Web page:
After five years of war, education is still not a sector prioritized by donors and the humanitarian aid. And higher education is barely considered by Humanitarian action. Indeed, it is not a so called “life-saving” sector. The basic needs of any human being are food, water and shelter. The rest is considered a luxury when one is a displaced person. I would argue on the contrary that education is a life-saving sector. Education saves lives of many around the world, and even more so during times of conflict. School-age children and students being out of school or university face greater danger of adopting negative coping mechanisms such as child labour, low-paid jobs and unsafe working conditions, sexual and gender based violence, joining armed groups, etc. Keeping children and students out of school threatens their lives and their dignity. A student out of school or university is a potential person going to fight, risking his/her life for that, it is a potential person being under-paid and abused in the work place, it is a potential person with no psycho-social well-being, it is a potential person at risk of forced marriage, it is a potential person who will risk its life to find education elsewhere.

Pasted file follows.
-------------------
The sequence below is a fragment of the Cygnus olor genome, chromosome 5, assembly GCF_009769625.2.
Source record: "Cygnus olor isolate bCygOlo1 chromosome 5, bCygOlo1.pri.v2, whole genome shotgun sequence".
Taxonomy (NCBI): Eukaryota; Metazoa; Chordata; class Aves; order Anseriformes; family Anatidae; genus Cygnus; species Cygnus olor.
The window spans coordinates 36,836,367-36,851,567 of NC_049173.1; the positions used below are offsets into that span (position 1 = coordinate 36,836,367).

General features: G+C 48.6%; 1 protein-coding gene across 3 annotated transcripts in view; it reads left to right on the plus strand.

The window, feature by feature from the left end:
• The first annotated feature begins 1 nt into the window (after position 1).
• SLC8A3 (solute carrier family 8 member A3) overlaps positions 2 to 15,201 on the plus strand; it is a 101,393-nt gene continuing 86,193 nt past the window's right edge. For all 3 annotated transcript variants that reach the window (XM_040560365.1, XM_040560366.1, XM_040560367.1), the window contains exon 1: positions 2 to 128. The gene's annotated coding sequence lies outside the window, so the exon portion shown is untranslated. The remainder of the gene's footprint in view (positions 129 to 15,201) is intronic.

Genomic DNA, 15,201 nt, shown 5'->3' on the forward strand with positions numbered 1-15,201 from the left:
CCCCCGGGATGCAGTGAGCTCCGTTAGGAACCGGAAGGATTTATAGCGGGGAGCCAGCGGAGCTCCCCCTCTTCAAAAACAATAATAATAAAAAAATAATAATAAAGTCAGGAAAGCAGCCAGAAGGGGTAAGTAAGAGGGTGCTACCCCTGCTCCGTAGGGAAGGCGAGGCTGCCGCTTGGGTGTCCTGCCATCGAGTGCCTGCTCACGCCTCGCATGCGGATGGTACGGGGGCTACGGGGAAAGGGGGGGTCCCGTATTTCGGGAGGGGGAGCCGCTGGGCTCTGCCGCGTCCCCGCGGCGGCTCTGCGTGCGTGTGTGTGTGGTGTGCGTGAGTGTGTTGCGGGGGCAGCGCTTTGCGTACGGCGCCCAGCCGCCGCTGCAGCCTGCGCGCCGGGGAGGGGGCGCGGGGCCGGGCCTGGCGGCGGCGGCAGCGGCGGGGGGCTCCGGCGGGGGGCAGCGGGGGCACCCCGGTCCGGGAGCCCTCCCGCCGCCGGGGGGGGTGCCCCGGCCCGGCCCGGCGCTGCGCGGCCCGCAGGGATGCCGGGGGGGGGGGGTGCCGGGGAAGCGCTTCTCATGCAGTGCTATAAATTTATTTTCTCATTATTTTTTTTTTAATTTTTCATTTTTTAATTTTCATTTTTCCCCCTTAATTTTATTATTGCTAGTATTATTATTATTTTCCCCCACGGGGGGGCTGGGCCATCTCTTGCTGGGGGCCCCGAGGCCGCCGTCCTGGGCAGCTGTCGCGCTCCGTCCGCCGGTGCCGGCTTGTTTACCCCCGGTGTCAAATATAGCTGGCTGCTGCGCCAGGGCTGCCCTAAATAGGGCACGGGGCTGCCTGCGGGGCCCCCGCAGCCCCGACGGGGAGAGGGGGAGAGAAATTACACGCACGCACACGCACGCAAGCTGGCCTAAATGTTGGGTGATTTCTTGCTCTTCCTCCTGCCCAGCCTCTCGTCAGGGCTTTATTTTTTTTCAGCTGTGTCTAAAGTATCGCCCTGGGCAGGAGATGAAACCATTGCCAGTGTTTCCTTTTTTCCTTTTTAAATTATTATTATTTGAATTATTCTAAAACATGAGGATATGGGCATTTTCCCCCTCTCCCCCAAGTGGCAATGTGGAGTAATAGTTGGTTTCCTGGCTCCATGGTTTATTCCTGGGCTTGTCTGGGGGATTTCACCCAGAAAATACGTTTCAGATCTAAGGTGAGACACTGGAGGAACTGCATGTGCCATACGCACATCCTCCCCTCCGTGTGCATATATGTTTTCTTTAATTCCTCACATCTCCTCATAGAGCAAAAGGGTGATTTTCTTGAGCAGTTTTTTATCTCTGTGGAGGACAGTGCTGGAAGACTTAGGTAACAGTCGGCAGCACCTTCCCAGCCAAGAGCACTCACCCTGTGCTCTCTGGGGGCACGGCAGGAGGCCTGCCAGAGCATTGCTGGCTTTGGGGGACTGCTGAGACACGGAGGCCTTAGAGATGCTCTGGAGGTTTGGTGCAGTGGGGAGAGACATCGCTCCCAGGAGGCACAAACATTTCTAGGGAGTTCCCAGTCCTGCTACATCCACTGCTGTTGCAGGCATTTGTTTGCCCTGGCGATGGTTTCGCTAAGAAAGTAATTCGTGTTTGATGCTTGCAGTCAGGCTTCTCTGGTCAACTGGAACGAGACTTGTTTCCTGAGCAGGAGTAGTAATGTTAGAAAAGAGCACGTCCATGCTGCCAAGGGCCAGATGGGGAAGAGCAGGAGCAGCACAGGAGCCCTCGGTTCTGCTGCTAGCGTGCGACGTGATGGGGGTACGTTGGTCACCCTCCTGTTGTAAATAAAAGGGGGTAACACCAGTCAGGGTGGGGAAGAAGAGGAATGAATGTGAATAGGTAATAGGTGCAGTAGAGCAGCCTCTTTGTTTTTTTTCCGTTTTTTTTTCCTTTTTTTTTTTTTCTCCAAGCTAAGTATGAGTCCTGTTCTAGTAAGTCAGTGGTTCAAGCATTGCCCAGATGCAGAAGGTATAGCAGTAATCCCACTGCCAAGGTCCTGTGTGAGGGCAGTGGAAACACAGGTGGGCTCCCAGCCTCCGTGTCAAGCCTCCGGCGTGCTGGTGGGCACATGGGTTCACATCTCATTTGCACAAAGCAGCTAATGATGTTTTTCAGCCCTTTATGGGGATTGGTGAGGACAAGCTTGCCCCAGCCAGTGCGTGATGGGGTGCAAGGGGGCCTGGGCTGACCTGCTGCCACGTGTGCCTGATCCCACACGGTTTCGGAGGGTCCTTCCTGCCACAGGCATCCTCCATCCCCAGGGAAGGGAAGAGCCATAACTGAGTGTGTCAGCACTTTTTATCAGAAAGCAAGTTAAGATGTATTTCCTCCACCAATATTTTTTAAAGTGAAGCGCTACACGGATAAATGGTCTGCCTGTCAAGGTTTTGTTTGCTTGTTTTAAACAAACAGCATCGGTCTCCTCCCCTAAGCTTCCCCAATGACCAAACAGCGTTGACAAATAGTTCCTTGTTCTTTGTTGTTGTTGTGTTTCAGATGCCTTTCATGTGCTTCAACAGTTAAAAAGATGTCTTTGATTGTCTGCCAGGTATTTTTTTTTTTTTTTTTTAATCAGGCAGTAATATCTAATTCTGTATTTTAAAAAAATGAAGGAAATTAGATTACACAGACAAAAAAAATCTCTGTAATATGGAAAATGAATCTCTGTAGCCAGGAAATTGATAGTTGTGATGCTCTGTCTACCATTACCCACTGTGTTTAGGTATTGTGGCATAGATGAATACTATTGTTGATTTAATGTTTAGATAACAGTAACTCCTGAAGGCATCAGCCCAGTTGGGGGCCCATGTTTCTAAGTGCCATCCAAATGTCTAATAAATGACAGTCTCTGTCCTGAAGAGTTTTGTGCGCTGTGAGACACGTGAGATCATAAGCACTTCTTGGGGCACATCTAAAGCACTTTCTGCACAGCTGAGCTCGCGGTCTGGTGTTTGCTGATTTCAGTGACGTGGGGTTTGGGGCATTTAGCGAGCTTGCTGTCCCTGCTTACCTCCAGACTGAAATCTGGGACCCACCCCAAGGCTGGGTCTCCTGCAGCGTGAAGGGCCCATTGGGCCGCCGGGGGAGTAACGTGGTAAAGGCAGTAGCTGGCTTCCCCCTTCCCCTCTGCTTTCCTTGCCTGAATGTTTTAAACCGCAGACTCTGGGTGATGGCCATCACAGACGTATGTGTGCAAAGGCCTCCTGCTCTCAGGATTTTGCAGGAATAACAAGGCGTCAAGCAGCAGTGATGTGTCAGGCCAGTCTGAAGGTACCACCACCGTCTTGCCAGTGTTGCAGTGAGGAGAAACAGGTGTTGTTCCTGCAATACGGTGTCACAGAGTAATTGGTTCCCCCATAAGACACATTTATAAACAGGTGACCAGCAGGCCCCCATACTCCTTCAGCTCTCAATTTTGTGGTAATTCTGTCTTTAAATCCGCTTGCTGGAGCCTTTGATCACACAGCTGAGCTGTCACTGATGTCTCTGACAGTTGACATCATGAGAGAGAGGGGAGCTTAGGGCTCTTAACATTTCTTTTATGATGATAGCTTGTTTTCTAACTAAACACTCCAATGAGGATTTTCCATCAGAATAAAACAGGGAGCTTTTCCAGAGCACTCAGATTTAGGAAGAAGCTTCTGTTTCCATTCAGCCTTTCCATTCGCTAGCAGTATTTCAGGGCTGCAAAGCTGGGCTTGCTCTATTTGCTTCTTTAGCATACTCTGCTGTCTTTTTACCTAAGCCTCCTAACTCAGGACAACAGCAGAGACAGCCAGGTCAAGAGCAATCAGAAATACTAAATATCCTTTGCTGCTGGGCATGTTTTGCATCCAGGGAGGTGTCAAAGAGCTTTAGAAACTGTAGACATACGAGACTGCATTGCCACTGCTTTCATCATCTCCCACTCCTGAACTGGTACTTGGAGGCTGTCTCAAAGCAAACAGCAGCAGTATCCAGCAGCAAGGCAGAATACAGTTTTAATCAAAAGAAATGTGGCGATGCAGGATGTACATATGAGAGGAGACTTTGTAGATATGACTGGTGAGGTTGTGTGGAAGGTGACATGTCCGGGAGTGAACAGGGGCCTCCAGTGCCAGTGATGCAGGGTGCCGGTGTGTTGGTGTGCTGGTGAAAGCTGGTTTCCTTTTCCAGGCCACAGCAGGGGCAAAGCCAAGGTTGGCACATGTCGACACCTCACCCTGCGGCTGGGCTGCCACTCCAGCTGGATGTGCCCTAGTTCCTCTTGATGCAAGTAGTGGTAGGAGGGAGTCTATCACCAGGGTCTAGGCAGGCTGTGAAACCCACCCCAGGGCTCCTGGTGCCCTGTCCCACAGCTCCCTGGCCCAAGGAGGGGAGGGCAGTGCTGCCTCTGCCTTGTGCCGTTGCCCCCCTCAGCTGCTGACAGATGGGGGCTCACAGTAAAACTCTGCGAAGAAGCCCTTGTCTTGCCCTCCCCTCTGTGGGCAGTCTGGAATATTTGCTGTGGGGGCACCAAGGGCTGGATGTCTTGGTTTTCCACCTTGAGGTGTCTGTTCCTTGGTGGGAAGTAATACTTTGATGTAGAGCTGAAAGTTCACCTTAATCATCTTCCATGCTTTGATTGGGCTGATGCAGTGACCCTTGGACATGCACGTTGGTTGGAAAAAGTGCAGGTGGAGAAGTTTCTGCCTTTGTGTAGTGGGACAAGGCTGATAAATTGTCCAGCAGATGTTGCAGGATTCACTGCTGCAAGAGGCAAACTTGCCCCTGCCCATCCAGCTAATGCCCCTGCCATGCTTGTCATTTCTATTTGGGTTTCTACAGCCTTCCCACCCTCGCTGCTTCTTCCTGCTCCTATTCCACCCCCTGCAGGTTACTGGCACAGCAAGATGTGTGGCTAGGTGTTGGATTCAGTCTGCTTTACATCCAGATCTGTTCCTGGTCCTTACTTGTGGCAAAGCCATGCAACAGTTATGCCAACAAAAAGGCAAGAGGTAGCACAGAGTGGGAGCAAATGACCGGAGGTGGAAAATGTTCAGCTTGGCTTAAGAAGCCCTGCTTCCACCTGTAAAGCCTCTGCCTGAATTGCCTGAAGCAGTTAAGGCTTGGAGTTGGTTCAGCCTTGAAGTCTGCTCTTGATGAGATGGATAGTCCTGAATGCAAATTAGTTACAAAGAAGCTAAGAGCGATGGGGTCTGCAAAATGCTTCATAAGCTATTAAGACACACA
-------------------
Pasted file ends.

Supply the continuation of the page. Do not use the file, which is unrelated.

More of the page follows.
Europe is living now a migration crisis, a refugee crisis. Words got used over and over and have started to lose their meaning. But yes, Europe has now over 500 000 refugees, all recognized by the Refugee Convention and all protected by their rights, like any other European resident. Most of them are in age of studying. We are still talking about a humanitarian crisis that leads so many refugees to Europe. Therefore some states tend to adopt temporary solutions that once again will not fit the needs of the refugees after 5 years of conflict in Syria, and even more years of conflict for Iraq and Afghanistan. In higher education in particular, temporary solutions have never fitted any context as investing in higher education, is investing in a future, it is investing in a long-term sustainable society. Too often, universities have answered with too little number of scholarships or none at all, with short-term scholarship and with inadequate amount of the scholarship. In Turkey, despite the number of scholarships offered, only 2% of Syrians in age of studying are currently enrolled in a university. Scholarships with a duration of 6 months or one year are absurd and yet this is a measure commonly adopted. Why would a person take a scholarship for a semester or a year when a bachelor degree is three years and a master degrees two years on average? Why taking the chance of the scholarship without being sure to be able to finish a degree? The amount of the scholarships are also too low. In Turkey I have heard the testimony of two Syrians who got awarded scholarships after a very long and competitive selection process. One received a scholarship to study in the Netherlands but had to turn it down because he is now the only person with a sustainable job and he is the only bread-winner for his family still living in Syria. Syria has a very high cost of living due to all the distortions the market is having and the scarcity of food and non-food items in the local market. He simply could not afford to study, even with a scholarship. The second one received a scholarship to study in the UK. The selection committee could not decide between two candidates and suggested to split the scholarship in two so that each would receive some support. Splitting the scholarship in two led both of the candidates to turn down the offer. With half a scholarship, it was impossible for them to cover the cost of living in the UK and support their families. Another temporary solution often considered is making separate curriculums and classes for Syrians as they will return home. The problem is no one knows when they will be able to return to their home country. This temporary solution clearly does more harm than good as Syrians who would have studied in those separate classes would not have learnt the skills, knowledge and language necessary to find an employment and integrate in the host community upon graduating. Other temporary and emergency solutions are being contemplated European universities and governments. What we don’t understand is that emergency solutions are long-term. The solution to the lost generation, the solution to the lack of education opportunities, are long-term solutions that will allow refugees to be actors of their lives. Refugees have left Syria in search of safety. But most refugees have left Syria, Turkey, Lebanon and Jordan because it is unbearable to be in a limbo state and it is unbearable to have an uncertain future. Europe should not contribute to their feeling of insecurity and uncertainty. Integration in the new host communities can only happen if a person recovers stability and step by step recovers a sense of normalcy and security. Let’s not commit the mistake of continuing to contribute to their suffering and their sense of insecurity by offering short-term and emergency solution to their lack of education opportunities.